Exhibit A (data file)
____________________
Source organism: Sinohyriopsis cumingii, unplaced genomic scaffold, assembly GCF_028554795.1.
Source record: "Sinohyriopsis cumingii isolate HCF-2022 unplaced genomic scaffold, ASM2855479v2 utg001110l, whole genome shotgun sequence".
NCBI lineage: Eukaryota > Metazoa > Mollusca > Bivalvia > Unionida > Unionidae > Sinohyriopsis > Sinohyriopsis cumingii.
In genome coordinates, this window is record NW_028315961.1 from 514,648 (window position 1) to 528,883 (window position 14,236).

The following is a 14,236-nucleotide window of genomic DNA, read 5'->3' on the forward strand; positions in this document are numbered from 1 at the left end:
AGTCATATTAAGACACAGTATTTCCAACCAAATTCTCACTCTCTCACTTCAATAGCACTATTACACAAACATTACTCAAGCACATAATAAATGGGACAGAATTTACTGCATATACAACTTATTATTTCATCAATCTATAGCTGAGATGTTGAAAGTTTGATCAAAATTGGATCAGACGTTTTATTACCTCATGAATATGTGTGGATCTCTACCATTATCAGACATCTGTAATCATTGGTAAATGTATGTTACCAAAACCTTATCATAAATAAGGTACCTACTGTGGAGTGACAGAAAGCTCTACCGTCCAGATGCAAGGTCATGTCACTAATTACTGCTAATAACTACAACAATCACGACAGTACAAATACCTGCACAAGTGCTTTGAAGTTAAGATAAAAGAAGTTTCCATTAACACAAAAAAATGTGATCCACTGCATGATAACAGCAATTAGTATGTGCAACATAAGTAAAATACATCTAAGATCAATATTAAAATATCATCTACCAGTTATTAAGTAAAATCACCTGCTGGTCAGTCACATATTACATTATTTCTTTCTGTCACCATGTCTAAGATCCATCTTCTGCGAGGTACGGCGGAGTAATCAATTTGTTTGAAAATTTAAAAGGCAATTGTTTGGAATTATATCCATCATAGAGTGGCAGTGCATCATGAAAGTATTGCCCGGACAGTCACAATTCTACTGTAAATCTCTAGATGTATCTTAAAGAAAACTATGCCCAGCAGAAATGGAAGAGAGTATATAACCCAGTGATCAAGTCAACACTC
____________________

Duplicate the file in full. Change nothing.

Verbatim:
Source organism: Sinohyriopsis cumingii, unplaced genomic scaffold, assembly GCF_028554795.1.
Source record: "Sinohyriopsis cumingii isolate HCF-2022 unplaced genomic scaffold, ASM2855479v2 utg001110l, whole genome shotgun sequence".
NCBI lineage: Eukaryota > Metazoa > Mollusca > Bivalvia > Unionida > Unionidae > Sinohyriopsis > Sinohyriopsis cumingii.
In genome coordinates, this window is record NW_028315961.1 from 514,648 (window position 1) to 528,883 (window position 14,236).

The following is a 14,236-nucleotide window of genomic DNA, read 5'->3' on the forward strand; positions in this document are numbered from 1 at the left end:
AGTCATATTAAGACACAGTATTTCCAACCAAATTCTCACTCTCTCACTTCAATAGCACTATTACACAAACATTACTCAAGCACATAATAAATGGGACAGAATTTACTGCATATACAACTTATTATTTCATCAATCTATAGCTGAGATGTTGAAAGTTTGATCAAAATTGGATCAGACGTTTTATTACCTCATGAATATGTGTGGATCTCTACCATTATCAGACATCTGTAATCATTGGTAAATGTATGTTACCAAAACCTTATCATAAATAAGGTACCTACTGTGGAGTGACAGAAAGCTCTACCGTCCAGATGCAAGGTCATGTCACTAATTACTGCTAATAACTACAACAATCACGACAGTACAAATACCTGCACAAGTGCTTTGAAGTTAAGATAAAAGAAGTTTCCATTAACACAAAAAAATGTGATCCACTGCATGATAACAGCAATTAGTATGTGCAACATAAGTAAAATACATCTAAGATCAATATTAAAATATCATCTACCAGTTATTAAGTAAAATCACCTGCTGGTCAGTCACATATTACATTATTTCTTTCTGTCACCATGTCTAAGATCCATCTTCTGCGAGGTACGGCGGAGTAATCAATTTGTTTGAAAATTTAAAAGGCAATTGTTTGGAATTATATCCATCATAGAGTGGCAGTGCATCATGAAAGTATTGCCCGGACAGTCACAATTCTACTGTAAATCTCTAGATGTATCTTAAAGAAAACTATGCCCAGCAGAAATGGAAGAGAGTATATAACCCAGTGATCAAGTCAACACTC